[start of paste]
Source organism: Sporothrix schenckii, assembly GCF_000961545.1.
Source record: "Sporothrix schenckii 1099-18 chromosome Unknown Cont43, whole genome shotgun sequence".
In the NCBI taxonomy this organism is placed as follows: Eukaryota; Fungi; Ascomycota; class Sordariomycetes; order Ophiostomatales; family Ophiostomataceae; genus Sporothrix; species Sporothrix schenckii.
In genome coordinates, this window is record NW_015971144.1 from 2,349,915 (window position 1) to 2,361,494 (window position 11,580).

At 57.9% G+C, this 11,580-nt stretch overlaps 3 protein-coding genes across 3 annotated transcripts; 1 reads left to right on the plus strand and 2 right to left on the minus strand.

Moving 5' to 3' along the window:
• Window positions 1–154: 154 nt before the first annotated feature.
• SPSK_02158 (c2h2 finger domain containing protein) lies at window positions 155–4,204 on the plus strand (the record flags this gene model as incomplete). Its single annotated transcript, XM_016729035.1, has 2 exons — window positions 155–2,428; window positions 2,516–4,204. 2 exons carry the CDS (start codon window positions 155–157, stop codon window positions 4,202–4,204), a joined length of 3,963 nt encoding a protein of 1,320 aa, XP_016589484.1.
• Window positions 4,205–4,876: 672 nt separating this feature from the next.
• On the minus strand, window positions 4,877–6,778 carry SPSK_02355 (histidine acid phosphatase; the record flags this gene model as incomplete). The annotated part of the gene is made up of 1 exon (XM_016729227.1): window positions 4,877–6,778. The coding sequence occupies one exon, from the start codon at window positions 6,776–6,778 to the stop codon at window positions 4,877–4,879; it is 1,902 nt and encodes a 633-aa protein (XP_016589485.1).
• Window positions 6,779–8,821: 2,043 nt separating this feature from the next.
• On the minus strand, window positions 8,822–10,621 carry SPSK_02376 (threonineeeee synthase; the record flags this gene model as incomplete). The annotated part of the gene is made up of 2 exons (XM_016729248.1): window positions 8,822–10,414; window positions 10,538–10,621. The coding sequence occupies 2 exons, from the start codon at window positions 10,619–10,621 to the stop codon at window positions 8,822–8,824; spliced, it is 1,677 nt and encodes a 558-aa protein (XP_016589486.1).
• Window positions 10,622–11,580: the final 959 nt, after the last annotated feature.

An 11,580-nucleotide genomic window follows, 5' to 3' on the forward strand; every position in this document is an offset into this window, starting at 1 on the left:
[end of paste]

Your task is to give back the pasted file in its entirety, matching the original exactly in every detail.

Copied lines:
Source organism: Sporothrix schenckii, assembly GCF_000961545.1.
Source record: "Sporothrix schenckii 1099-18 chromosome Unknown Cont43, whole genome shotgun sequence".
In the NCBI taxonomy this organism is placed as follows: Eukaryota; Fungi; Ascomycota; class Sordariomycetes; order Ophiostomatales; family Ophiostomataceae; genus Sporothrix; species Sporothrix schenckii.
In genome coordinates, this window is record NW_015971144.1 from 2,349,915 (window position 1) to 2,361,494 (window position 11,580).

At 57.9% G+C, this 11,580-nt stretch overlaps 3 protein-coding genes across 3 annotated transcripts; 1 reads left to right on the plus strand and 2 right to left on the minus strand.

Moving 5' to 3' along the window:
• Window positions 1–154: 154 nt before the first annotated feature.
• SPSK_02158 (c2h2 finger domain containing protein) lies at window positions 155–4,204 on the plus strand (the record flags this gene model as incomplete). Its single annotated transcript, XM_016729035.1, has 2 exons — window positions 155–2,428; window positions 2,516–4,204. 2 exons carry the CDS (start codon window positions 155–157, stop codon window positions 4,202–4,204), a joined length of 3,963 nt encoding a protein of 1,320 aa, XP_016589484.1.
• Window positions 4,205–4,876: 672 nt separating this feature from the next.
• On the minus strand, window positions 4,877–6,778 carry SPSK_02355 (histidine acid phosphatase; the record flags this gene model as incomplete). The annotated part of the gene is made up of 1 exon (XM_016729227.1): window positions 4,877–6,778. The coding sequence occupies one exon, from the start codon at window positions 6,776–6,778 to the stop codon at window positions 4,877–4,879; it is 1,902 nt and encodes a 633-aa protein (XP_016589485.1).
• Window positions 6,779–8,821: 2,043 nt separating this feature from the next.
• On the minus strand, window positions 8,822–10,621 carry SPSK_02376 (threonineeeee synthase; the record flags this gene model as incomplete). The annotated part of the gene is made up of 2 exons (XM_016729248.1): window positions 8,822–10,414; window positions 10,538–10,621. The coding sequence occupies 2 exons, from the start codon at window positions 10,619–10,621 to the stop codon at window positions 8,822–8,824; spliced, it is 1,677 nt and encodes a 558-aa protein (XP_016589486.1).
• Window positions 10,622–11,580: the final 959 nt, after the last annotated feature.

An 11,580-nucleotide genomic window follows, 5' to 3' on the forward strand; every position in this document is an offset into this window, starting at 1 on the left: